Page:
If you’re reading this, you’re probably aware of the great importance of the human resources department. HR plays a guiding role in moving a company forward, handling tasks that range from pivotal and strategic to mundane yet important. Perhaps none of these duties are more essential than the seeking, vetting and hiring of new employees. But what happens when it’s the HR department itself that is in need of a new hire? Finding the right person becomes all the more important.
Knowing When to Hire for the HR Department
There are a number of circumstances that necessitate the hiring of an HR employee.
Replacing a departing staff member: The most obvious reason to hire a new member of the HR team is the departure of another team member. Turnover happens; finding and onboarding a qualified candidate in a timely manner is essential to avoid disruptions to daily operations or burnout amongst remaining staff members.
Formalizing the HR role: For small companies who lack a formalized HR department, there comes a time when creating the position becomes necessary.
“As your business grows and employs more people, the volume of human resource activity increases and personnel problems become more complex,” writes Lynne MacDonald for the Houston Chronicle. “By bringing a human resource specialist into the business, you can mitigate the risks associated with employing staff.” 
Going too long without a dedicated HR specialist puts a growing company at risk of neglecting legal obligations, setting bad or murky precedents with regards to policy, or failing to develop a staffing strategy that works in lockstep with the company’s overall goals.
Growth or Correction: If your company is experiencing high turnover, is falling out of compliance with HR legal obligations, or hears complaints from employees about confusion or poor morale, there is cause for concern. Of course there are many possible reasons for the problems, but it could be a sign that your HR department is understaffed (or staffed with the wrong people.)
Assessing Your Situation and Informing Your Search
Finding the right candidate starts with defining the role. Companies looking to build or significantly increase the size of their staff will need a hiring manager that understands the company’s objectives, as well as the labour market. If compliance and data are a more pressing concern, then someone with substantial legal knowledge may be more fitting. For start-ups, outsourcing the task to a consultant may be an option. In any case, the job description should be specific and be written after a careful assessment of needs.
“If you’re a business looking to grow aggressively, hire someone senior and strategic and give them authority to build their team as needed,” advises HR writer Nikoletta Bika. “If you’re working on a tight recruiting budget, hire a less senior but promising HR professional to handle your daily procedures with a plan to promote them to a strategic role.”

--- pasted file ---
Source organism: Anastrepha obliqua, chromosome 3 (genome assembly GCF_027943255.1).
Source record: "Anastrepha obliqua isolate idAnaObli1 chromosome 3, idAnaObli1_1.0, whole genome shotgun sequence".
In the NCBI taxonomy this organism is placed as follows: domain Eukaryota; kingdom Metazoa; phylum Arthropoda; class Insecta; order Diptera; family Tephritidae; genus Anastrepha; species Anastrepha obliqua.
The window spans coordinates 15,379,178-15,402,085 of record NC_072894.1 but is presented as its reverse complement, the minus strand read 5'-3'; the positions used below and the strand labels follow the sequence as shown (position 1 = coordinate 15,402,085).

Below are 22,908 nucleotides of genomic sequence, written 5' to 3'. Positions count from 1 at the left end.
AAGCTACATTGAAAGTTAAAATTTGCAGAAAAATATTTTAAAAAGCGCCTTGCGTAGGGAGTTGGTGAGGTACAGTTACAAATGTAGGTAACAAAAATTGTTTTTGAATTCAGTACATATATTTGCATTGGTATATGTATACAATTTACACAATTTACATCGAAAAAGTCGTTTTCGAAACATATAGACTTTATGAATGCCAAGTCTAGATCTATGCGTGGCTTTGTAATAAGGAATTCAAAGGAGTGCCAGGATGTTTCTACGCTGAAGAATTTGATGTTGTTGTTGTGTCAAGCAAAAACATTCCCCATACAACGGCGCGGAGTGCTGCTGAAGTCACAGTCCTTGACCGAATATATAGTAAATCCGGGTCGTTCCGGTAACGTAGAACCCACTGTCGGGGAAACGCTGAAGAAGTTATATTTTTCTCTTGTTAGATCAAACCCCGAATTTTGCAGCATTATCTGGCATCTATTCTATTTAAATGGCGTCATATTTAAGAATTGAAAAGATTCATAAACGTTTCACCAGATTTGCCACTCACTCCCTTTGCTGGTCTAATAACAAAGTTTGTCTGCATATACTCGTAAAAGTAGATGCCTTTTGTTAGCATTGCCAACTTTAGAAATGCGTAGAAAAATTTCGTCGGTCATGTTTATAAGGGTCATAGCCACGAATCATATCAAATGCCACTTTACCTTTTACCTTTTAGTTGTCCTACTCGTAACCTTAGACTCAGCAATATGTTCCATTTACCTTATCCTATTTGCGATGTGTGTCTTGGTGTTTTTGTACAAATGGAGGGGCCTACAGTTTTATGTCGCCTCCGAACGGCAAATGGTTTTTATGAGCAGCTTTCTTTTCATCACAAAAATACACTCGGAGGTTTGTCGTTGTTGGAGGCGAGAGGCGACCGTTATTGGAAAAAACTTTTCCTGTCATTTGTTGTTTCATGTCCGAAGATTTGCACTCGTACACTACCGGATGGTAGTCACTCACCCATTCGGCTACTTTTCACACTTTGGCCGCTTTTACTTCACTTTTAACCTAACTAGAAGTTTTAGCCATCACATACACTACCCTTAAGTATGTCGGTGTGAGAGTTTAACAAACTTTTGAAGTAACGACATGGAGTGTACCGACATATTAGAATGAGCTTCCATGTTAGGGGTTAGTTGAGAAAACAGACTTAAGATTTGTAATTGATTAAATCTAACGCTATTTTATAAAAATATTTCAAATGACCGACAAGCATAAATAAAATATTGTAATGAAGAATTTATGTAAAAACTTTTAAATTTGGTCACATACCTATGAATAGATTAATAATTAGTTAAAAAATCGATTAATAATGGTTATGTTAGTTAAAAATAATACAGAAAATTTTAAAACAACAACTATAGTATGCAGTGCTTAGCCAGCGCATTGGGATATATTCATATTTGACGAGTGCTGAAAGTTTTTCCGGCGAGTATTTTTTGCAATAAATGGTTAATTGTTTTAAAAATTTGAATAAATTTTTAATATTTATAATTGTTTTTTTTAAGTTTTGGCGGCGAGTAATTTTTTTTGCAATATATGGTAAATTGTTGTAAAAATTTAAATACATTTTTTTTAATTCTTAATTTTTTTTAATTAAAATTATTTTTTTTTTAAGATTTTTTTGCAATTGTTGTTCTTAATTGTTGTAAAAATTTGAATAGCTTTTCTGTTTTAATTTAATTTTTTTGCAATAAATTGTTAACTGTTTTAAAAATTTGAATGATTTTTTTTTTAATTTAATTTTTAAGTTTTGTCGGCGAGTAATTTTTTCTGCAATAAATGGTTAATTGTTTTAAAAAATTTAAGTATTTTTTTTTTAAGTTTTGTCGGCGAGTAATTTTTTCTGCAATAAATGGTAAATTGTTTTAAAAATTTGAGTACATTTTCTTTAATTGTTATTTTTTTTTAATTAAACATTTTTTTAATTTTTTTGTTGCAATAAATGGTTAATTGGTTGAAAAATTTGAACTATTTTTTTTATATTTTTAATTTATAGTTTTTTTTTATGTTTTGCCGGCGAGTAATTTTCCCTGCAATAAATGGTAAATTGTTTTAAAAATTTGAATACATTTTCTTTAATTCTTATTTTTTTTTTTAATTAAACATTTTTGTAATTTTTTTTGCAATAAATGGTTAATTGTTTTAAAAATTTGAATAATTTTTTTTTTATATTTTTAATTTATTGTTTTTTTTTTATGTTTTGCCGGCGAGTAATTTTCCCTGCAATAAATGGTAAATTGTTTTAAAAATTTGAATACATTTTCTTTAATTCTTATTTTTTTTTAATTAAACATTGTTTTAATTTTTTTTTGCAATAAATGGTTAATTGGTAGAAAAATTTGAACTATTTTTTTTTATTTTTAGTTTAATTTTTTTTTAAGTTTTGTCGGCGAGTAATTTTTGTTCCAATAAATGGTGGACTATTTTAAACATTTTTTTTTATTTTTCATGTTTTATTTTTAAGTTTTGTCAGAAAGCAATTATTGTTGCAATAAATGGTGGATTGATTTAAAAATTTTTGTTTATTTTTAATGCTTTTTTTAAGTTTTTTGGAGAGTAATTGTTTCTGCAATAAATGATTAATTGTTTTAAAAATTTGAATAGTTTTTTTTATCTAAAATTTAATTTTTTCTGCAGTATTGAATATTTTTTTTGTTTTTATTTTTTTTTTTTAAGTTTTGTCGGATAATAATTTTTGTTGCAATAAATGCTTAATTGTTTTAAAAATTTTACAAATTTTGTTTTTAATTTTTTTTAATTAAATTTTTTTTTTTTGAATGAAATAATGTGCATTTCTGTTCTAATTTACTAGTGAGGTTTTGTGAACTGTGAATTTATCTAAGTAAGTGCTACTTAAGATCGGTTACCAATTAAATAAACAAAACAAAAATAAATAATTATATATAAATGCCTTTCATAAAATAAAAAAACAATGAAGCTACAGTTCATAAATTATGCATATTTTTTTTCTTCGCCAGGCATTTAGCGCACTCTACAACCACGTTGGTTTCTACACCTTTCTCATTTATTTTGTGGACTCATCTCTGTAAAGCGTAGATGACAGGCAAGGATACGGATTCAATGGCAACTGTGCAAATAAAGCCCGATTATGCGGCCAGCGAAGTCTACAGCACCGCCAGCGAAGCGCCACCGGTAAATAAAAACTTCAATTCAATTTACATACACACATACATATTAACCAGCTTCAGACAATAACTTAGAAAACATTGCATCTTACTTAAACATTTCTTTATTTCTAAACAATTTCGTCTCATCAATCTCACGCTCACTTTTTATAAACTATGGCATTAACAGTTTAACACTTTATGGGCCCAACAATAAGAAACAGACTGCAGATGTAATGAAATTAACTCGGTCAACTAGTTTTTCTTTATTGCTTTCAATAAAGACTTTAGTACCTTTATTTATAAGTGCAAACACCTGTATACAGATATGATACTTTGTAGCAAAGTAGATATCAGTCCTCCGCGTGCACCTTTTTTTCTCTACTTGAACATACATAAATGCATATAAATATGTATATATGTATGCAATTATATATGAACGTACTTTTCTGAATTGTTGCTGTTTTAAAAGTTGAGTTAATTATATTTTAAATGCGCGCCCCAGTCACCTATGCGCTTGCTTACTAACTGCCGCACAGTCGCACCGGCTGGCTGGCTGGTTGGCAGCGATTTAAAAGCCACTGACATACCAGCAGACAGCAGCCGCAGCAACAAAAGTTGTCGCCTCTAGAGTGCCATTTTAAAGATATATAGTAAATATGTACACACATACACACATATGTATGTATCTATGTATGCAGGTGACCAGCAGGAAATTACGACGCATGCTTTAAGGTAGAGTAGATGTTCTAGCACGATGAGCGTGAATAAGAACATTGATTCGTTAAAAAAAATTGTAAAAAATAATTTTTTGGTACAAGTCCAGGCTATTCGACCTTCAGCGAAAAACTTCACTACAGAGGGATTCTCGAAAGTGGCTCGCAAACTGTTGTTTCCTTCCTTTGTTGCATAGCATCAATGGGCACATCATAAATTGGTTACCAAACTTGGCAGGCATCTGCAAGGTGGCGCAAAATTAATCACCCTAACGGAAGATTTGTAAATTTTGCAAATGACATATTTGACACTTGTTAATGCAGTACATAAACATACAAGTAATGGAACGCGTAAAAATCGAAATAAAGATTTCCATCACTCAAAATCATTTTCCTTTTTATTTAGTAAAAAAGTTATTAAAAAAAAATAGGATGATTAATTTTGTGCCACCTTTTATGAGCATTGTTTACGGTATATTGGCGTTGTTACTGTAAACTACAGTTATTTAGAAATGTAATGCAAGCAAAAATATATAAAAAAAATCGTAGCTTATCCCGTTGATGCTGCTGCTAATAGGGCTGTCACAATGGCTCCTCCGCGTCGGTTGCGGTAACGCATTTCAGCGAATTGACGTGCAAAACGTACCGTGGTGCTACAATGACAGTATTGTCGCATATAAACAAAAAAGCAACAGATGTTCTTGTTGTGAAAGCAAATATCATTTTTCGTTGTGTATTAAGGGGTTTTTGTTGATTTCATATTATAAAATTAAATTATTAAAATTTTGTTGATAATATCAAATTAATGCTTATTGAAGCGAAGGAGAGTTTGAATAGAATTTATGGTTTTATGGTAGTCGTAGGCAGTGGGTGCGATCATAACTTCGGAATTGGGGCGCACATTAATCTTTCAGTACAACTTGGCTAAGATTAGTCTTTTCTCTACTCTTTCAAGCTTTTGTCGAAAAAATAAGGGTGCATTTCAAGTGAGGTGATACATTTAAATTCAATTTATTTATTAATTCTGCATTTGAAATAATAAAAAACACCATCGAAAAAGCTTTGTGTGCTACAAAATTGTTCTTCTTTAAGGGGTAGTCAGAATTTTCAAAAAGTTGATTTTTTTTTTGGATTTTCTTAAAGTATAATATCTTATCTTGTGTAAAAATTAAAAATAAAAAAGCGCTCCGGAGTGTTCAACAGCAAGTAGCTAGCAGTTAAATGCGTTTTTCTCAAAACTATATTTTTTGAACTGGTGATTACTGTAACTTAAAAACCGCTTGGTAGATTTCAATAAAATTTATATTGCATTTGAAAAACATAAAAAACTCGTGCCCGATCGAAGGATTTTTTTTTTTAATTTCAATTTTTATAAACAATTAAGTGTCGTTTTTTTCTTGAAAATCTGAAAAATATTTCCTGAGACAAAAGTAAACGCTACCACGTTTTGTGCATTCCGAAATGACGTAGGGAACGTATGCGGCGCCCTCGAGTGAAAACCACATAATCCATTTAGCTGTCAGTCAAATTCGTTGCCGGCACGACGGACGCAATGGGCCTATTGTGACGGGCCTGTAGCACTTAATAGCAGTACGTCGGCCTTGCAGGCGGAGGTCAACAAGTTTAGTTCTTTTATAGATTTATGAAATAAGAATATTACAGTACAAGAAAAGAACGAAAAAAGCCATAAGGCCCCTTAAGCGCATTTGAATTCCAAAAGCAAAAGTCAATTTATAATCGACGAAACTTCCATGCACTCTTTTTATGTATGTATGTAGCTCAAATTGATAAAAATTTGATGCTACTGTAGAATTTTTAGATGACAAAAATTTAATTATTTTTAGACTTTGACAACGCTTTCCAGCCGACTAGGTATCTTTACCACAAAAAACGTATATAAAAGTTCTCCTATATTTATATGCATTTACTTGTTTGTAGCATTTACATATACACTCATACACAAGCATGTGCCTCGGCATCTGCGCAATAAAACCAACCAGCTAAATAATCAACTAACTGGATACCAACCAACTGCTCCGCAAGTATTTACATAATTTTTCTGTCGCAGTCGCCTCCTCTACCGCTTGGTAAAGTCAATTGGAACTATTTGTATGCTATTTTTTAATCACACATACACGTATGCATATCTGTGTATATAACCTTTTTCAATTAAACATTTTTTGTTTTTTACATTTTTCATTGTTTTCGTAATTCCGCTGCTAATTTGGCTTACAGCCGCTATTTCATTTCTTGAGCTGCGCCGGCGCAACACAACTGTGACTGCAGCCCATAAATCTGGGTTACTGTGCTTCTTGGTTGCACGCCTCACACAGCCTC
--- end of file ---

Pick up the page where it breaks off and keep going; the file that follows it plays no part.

Traits of a Good HR Specialist
Although specific needs change based upon situation, there are certain traits that are generally important in any HR role. An ideal HR candidate should be organized, an effective and confidential communicator, and adept at multitasking and decision making, all while displaying an understanding of budget and strategy.
In the increasingly automated world of HR, it’s also important to understand technology and be willing to harness it. AI is heavily utilized in candidate screening, chatbots are a part of internal communications, and virtual and augmented reality are common training tools. Despite these advances, humans are still invaluable in the HR function.
“AI isn’t a silver bullet solution,” writes HR writer Alainia Conrad. “Humans are still superior when it comes (to) handling complex, nuanced situations.” 
Finding and Interviewing the Candidate
When it comes to finding quality candidates, there is no shortage of places to look. Job ad boards, networking (both online and in person) and asking for referrals from staff are good places to start. Outsourcing your search to external recruiters is another good option. Consulting our post on the benefits of internal vs. external recruiting may help you decide which option is right for you.
As previously mentioned, it’s important to be specific, yet realistic, in the job description.
“Why are we always looking for superhero qualities which no one possesses, or writing turgid job descriptions which do not emphasise opportunity?” wonders Leatham Green, executive director of the Public Services People Managers Association. 
The HR department can be effective as a true living embodiment of the company’s desired values, demonstrating teamwork, diversity and work ethic, so hiring with this in mind is a good idea as well.
Finally, when interviewing candidates, it pays to remember that those with HR experience will likely be savvy to the process and can, therefore, be expected to interview well. For this reason, personality traits, experience and recommendations may be a better indicator than simply being a good interviewee.